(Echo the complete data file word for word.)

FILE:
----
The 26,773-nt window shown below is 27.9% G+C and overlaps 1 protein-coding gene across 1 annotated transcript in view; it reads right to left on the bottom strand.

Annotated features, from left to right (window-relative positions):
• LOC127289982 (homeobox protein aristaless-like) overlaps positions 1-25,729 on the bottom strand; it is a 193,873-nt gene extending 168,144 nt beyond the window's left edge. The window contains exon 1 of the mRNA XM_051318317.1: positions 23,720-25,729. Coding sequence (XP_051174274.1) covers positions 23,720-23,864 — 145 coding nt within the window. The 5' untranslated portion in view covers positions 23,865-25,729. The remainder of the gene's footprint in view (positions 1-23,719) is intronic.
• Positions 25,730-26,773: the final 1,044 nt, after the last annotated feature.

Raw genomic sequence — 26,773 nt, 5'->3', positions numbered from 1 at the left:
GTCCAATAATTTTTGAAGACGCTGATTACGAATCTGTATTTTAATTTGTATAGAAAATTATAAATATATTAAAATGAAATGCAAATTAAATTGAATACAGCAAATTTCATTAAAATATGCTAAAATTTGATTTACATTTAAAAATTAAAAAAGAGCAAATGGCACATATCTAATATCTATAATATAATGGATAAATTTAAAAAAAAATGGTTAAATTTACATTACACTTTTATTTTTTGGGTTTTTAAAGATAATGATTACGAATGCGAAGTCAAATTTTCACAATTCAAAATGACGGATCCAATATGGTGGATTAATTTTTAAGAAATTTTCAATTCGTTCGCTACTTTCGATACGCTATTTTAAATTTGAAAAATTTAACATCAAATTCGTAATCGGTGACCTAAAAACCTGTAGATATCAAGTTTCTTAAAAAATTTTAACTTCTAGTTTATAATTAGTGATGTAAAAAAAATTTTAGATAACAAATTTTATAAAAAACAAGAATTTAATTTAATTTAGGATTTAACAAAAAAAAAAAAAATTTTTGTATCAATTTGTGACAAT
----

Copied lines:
The 26,773-nt window shown below is 27.9% G+C and overlaps 1 protein-coding gene across 1 annotated transcript in view; it reads right to left on the bottom strand.

Annotated features, from left to right (window-relative positions):
• LOC127289982 (homeobox protein aristaless-like) overlaps positions 1-25,729 on the bottom strand; it is a 193,873-nt gene extending 168,144 nt beyond the window's left edge. The window contains exon 1 of the mRNA XM_051318317.1: positions 23,720-25,729. Coding sequence (XP_051174274.1) covers positions 23,720-23,864 — 145 coding nt within the window. The 5' untranslated portion in view covers positions 23,865-25,729. The remainder of the gene's footprint in view (positions 1-23,719) is intronic.
• Positions 25,730-26,773: the final 1,044 nt, after the last annotated feature.

Raw genomic sequence — 26,773 nt, 5'->3', positions numbered from 1 at the left:
GTCCAATAATTTTTGAAGACGCTGATTACGAATCTGTATTTTAATTTGTATAGAAAATTATAAATATATTAAAATGAAATGCAAATTAAATTGAATACAGCAAATTTCATTAAAATATGCTAAAATTTGATTTACATTTAAAAATTAAAAAAGAGCAAATGGCACATATCTAATATCTATAATATAATGGATAAATTTAAAAAAAAATGGTTAAATTTACATTACACTTTTATTTTTTGGGTTTTTAAAGATAATGATTACGAATGCGAAGTCAAATTTTCACAATTCAAAATGACGGATCCAATATGGTGGATTAATTTTTAAGAAATTTTCAATTCGTTCGCTACTTTCGATACGCTATTTTAAATTTGAAAAATTTAACATCAAATTCGTAATCGGTGACCTAAAAACCTGTAGATATCAAGTTTCTTAAAAAATTTTAACTTCTAGTTTATAATTAGTGATGTAAAAAAAATTTTAGATAACAAATTTTATAAAAAACAAGAATTTAATTTAATTTAGGATTTAACAAAAAAAAAAAAAATTTTTGTATCAATTTGTGACAAT